Public Limited Companies (Financial Regulation)

Part of the debate – in Westminster Hall at 4:22 pm on 13th March 2003.

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Photo of Mr Howard Flight Mr Howard Flight Shadow Chief Secretary to the Treasury 4:22 pm, 13th March 2003

I was a shareholder in Marconi and know the history well. I would say the reverse—a compliant board broadly agreed with unrealistic and over-ambitious schemes. The previous leader of the old GEC company—hon. Members will remember that he died not long after Marconi's collapse and was almost heartbroken about the demise of the business that he had built up over 30 years—had run that business with a rod of iron, taking little notice of the rest of his board. I would say that it was more of a Higgs board that led to the Marconi collapse than an old-fashioned type of business led by a strong character.

That leads to another major point. It is dangerous to lead the public to think that Higgs would be a solution for companies that are badly run and making bad decisions. It has been a great mistake to lead the public to believe that regulation means that they need not take responsibility for their own investment decisions, and there are dangers in theoretical panaceas to address problems that cannot be effective in practice.

I see no logic for suggesting that a chief executive cannot mature to become chairman. A company that I would have thought was greatly admired and liked by the Government—Unilever—has thrived on that principle for many years. It is useful and important that the chairman knows and understands such a large business, and I see no impropriety in principle in that. Indeed, there has often been a problem for companies when chairmen and chief executives have come in from outside without knowing the business and one has presided over the other making a mess of it.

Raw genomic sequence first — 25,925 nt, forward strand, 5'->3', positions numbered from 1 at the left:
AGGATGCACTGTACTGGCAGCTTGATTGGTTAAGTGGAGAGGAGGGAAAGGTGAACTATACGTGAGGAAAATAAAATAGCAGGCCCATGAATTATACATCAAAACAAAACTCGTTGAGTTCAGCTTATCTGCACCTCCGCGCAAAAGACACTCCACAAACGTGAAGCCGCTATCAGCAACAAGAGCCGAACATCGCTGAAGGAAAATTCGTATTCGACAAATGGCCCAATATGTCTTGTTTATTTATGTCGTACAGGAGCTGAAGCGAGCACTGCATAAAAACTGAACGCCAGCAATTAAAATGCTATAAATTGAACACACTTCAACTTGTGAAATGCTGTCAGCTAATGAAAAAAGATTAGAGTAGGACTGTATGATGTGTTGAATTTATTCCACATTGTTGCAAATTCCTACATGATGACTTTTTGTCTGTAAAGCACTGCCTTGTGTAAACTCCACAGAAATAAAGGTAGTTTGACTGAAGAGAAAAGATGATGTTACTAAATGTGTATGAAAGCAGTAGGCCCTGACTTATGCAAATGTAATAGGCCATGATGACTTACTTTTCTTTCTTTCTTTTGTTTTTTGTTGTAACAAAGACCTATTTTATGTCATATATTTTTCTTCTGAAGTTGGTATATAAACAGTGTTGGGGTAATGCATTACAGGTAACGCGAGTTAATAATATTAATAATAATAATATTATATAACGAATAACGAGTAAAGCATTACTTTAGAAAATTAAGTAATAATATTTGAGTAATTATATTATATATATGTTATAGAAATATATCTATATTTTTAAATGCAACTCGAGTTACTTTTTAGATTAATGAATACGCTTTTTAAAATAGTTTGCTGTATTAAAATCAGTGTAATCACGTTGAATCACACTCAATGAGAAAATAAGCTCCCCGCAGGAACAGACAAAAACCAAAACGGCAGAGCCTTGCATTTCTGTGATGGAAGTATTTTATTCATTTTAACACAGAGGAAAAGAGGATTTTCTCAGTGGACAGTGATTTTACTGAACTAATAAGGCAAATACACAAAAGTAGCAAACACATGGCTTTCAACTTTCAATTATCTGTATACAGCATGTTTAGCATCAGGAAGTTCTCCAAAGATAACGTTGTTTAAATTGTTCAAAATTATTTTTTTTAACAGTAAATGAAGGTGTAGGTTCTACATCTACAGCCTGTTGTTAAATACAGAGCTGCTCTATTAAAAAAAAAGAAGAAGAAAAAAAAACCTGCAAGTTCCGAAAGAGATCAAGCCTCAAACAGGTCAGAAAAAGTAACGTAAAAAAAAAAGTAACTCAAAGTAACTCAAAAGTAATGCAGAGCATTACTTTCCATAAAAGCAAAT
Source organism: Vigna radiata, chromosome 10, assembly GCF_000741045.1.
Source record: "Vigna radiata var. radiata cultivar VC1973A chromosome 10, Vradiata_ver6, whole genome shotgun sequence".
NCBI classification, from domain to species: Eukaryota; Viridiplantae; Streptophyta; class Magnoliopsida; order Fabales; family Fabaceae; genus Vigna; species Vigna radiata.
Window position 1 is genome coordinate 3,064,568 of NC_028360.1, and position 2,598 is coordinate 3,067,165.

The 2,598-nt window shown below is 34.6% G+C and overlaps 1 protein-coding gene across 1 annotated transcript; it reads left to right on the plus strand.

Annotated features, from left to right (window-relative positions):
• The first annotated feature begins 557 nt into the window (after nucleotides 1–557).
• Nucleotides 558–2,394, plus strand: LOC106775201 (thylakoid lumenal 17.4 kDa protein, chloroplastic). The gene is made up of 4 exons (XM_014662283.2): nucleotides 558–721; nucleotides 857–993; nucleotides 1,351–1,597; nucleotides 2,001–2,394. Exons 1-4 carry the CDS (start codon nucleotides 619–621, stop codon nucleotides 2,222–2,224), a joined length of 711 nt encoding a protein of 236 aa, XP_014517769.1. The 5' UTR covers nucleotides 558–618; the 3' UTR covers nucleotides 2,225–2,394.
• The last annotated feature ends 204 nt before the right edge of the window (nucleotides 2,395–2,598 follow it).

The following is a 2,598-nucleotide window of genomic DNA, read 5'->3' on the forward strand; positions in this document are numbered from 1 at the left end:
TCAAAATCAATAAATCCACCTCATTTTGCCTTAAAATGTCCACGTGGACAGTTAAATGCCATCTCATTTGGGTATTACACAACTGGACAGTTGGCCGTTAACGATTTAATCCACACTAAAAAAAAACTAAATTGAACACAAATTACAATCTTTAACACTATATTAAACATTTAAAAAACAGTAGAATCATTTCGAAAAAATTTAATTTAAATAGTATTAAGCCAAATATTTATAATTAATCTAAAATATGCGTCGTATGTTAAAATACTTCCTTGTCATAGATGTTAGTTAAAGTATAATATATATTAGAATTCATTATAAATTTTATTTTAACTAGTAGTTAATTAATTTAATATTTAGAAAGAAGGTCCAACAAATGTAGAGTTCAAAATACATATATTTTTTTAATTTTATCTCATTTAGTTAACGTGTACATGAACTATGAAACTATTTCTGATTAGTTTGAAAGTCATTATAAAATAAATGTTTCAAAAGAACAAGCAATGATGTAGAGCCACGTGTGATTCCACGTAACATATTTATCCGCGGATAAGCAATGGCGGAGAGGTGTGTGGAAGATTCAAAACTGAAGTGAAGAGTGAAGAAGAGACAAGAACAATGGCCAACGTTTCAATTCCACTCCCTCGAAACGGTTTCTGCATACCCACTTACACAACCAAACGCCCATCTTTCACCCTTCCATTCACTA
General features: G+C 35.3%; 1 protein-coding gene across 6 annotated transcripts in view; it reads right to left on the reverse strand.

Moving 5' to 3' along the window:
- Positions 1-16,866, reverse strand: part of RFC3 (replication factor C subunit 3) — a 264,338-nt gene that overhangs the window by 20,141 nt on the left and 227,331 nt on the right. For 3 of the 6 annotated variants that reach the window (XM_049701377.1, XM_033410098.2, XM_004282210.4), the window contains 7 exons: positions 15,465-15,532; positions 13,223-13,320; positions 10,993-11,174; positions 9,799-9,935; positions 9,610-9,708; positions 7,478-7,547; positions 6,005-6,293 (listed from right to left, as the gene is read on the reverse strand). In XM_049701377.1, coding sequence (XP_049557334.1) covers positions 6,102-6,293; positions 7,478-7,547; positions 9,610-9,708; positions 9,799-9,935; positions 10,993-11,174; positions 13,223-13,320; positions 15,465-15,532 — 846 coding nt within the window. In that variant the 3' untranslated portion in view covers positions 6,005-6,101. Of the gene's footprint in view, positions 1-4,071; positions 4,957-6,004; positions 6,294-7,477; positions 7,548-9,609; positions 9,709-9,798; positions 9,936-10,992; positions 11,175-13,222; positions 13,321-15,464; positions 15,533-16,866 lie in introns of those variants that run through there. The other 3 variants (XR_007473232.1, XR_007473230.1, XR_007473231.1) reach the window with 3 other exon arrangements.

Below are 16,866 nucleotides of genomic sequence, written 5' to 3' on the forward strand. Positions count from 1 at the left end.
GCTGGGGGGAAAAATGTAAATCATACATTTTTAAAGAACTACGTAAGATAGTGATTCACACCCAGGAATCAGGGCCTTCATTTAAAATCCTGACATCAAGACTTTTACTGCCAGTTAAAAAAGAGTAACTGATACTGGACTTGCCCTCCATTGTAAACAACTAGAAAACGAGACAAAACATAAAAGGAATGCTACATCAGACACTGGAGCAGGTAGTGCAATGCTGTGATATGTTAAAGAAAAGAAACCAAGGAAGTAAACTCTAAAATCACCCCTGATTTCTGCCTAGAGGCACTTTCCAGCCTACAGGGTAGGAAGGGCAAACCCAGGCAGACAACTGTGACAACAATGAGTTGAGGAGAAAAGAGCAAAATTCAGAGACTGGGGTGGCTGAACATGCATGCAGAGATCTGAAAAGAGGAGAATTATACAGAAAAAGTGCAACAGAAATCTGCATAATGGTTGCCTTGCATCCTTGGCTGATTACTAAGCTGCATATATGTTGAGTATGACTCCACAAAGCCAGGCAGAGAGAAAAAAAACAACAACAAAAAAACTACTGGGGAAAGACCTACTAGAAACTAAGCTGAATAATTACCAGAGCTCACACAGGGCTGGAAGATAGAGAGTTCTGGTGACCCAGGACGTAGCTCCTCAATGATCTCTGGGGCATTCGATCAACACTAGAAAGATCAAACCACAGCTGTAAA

I want to pose a question. What happens if a retiring chief executive becomes chairman of a rival company? It is a serious practical risk that if someone retires at 55 and knows an industry well but cannot naturally become chairman of his old company, he will be an attractive recruit to a rival company.

The suggestion that non-executive directors should serve only six years is a mistake. It may make sense for boards to be able to get rid of them, but that can be arranged contractually. Many non-executive directors will not have got to grips with a company for two or three years, and I do not see the logic of a six-year term.

Finally, I support the principle that the posts of chief executive and chairman should be split. That is a long-standing recommendation, but I note that the Competition Commission did not want to do it, and Sir Howard Davies of the FSA was determined not to do it. However, the Bank of England is set up so that the two roles are effectively combined in the governorship. The public sector should follow the same rules, and I repeat that although I broadly support it, it does not always make sense, certainly for a small business, for the two rules to be combined. What are the Government's proposals for those other than FTSE companies? There have been suggestions that the costly and cumbersome structure would not apply to listed companies, but from a practical point of view, large FTSE companies could probably cope with it. That could be positively damaging for smaller companies.